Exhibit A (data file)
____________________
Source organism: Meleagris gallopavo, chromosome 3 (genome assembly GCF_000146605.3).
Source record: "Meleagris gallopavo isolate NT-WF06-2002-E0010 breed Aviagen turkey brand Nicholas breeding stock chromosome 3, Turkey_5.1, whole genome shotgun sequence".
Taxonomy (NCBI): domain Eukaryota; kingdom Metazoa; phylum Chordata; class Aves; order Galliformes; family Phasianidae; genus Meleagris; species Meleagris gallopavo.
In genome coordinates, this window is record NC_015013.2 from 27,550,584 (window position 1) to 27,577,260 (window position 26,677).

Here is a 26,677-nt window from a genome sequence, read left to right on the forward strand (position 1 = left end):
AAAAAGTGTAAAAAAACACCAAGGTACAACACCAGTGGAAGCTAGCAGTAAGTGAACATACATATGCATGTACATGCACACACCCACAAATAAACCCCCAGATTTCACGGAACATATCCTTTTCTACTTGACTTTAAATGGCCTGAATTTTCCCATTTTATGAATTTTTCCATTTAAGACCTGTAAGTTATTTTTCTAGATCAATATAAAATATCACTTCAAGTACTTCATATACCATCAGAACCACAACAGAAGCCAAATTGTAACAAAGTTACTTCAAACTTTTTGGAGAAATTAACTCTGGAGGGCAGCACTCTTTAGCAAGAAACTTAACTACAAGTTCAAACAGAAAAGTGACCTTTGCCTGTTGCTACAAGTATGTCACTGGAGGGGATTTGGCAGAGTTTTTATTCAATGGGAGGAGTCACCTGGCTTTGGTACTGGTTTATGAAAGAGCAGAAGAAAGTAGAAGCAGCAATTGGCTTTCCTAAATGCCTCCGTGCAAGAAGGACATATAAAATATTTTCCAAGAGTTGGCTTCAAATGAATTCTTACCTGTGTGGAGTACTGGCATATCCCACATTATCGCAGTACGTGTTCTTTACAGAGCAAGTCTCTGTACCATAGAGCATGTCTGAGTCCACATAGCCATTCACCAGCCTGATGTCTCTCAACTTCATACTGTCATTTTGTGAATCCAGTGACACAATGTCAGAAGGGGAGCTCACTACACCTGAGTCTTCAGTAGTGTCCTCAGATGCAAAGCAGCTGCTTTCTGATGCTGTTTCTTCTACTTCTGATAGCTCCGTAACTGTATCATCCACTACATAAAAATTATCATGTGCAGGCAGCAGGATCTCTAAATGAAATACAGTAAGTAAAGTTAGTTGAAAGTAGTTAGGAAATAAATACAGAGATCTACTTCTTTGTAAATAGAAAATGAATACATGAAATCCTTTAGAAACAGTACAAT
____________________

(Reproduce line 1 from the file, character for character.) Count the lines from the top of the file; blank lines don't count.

Source organism: Meleagris gallopavo, chromosome 3 (genome assembly GCF_000146605.3).